I laugh, relieved. It’s a secret we thought we were keeping from the girls. “Why do you ask?”
“If you can see aura, then you can see mine. I never knew it came in different colors.”
She pulls a small paperback book from her pack. Luggage starts sliding down the chute. She pages through the book until she finds what she’s looking for. “Navy is not a color.”
“I’ll have to beg to differ with you.”
“It’s not an aura color. This has red, green, orange, yellow, indigo, violet, magenta, lavender, crystal, blue, and a bunch of tans. No navy.”
“I’ve never studied the science of aura. I call it as I see it. Normally you’re blue.”
“Oh!” She studies the book again, flips a page.
I point. “Is that your luggage?”
She looks. “Yes. And that one over there.”
I wait until the second one comes to me, and then manhandle them both out of the crowd. “You ready?”
She’s still reading. “It says that I’m creative.”
“Especially when you’re looking for reasons to go places with your friends.”
She studies me seriously. “Yeah. I guess so?”
I feel a father/daughter bonding talk bubbling up. Don’t blow it, I say to myself. Maybe if she knows more about me, she’ll have a little respect for me. Or maybe she’ll be embarrassed to be the daughter of a weirdo.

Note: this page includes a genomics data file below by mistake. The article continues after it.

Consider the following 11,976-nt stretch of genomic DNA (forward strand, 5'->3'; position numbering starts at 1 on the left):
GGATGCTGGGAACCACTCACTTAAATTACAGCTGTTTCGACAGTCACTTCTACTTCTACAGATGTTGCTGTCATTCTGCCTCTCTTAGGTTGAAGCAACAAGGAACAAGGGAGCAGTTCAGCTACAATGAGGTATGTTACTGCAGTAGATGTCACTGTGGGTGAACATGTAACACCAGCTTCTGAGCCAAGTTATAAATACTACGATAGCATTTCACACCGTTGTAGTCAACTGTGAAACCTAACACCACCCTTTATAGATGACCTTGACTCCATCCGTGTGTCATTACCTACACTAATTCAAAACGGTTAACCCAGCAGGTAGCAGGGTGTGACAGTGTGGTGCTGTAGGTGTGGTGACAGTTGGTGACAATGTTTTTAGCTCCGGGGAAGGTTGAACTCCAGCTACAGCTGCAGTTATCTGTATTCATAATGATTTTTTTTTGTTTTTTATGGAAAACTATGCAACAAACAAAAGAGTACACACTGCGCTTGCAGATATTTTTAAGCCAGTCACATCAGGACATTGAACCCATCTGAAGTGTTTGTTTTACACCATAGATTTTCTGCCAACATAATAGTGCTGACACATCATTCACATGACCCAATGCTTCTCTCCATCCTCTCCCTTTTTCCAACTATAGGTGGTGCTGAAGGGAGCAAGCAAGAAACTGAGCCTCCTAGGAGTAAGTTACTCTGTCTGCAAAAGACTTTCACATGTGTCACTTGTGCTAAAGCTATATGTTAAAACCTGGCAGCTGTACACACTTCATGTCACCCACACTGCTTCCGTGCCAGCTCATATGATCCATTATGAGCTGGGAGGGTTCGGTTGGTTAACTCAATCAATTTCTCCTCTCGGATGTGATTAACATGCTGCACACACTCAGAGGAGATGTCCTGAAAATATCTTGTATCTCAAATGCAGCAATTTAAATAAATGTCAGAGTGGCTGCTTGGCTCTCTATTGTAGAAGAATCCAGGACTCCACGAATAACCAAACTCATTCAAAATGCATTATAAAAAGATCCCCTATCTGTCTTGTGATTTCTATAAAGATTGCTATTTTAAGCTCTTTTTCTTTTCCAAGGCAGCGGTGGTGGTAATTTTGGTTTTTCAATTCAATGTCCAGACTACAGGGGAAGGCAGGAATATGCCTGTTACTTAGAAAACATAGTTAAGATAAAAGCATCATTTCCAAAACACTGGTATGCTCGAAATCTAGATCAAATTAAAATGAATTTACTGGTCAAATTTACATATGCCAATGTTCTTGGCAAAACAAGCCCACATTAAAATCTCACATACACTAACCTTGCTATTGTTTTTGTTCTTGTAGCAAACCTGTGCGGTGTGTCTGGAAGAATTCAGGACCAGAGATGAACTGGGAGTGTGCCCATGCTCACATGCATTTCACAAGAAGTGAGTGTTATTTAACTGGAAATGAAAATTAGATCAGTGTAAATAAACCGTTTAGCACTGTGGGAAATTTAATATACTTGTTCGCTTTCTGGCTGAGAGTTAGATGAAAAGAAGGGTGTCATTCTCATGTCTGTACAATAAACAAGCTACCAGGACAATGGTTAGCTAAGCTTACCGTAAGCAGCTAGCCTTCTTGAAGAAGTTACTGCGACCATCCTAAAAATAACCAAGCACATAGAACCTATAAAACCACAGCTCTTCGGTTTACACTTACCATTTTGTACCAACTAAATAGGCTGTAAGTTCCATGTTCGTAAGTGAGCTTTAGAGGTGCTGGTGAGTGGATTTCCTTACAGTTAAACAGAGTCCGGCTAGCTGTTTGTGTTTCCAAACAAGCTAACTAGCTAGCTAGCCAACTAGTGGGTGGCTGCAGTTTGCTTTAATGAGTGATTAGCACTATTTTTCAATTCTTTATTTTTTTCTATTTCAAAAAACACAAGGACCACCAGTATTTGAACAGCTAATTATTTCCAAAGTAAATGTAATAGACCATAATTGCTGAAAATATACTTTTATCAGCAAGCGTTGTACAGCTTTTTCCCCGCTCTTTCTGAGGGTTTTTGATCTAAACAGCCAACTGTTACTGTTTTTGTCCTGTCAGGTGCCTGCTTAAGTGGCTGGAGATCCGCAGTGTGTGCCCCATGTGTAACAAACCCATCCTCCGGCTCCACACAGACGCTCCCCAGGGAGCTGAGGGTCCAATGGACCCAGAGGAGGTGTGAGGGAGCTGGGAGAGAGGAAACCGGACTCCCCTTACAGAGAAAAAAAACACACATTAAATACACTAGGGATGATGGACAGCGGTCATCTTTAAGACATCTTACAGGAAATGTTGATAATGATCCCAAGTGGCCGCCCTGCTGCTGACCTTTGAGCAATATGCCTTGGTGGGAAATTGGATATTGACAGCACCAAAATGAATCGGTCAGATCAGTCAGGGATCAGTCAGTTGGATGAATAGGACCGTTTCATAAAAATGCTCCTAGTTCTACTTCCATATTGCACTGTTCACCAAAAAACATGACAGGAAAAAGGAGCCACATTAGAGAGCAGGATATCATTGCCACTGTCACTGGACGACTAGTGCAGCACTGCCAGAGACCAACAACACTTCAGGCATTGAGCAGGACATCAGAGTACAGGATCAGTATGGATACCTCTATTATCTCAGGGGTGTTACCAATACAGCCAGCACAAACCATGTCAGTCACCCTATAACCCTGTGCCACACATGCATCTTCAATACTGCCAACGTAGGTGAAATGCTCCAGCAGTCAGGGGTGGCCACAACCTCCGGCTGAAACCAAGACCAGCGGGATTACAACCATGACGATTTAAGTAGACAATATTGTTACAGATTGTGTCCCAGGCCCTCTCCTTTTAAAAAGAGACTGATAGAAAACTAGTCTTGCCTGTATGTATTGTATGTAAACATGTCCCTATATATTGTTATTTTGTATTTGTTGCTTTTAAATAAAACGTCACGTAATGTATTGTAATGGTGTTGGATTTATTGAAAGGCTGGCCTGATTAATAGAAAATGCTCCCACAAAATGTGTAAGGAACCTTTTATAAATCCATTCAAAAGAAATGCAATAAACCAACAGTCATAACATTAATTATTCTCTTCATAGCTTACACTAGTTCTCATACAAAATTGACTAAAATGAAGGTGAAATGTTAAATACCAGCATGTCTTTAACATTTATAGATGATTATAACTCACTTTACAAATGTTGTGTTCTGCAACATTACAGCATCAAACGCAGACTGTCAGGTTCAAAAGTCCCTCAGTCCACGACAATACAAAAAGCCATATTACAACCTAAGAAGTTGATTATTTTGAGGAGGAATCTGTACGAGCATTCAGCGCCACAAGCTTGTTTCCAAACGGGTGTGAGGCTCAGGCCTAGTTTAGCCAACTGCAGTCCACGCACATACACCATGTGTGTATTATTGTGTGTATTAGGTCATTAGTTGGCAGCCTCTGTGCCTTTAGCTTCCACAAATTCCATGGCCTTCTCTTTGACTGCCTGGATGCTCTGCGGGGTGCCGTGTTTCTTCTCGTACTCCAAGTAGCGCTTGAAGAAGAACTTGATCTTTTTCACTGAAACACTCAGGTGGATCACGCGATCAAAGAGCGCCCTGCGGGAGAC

“It says I’m physical and sexual.”
“How about we skip that part,” I suggest.
“Why?” We’ve made it only a short distance. Tired travelers are dragging themselves around us. Businessmen are bustling by. Sarah goes past without saying a word, glancing at the book in Becky’s hand. Weird! I feel the word tumble off her aura.
“What do you mean, why?” I ask Becky.
“Why do you and Mom freak out whenever the word sex comes up around me and Christi?”
“Christi and me,” I correct.
She rolls her eyes. She did that to Tanya one time and Tanya told her that if she ever did it again she’d slap her eyes right out of her head. They had both suddenly looked at me as though Tanya had just treaded on the sacred ground of my acrylic eye. I laughed and then soon we were all laughing, and the argument disappeared. “And if you don’t freak, you conveniently change the subject.”
I start laughing. I don’t know why. It just pops out.
“What’s funny about it?” she demands.
“I’m sorry. I remembered when your mother told you she’d slap the eyes out of your head.”
“Oh. Did I roll my eyes at you?”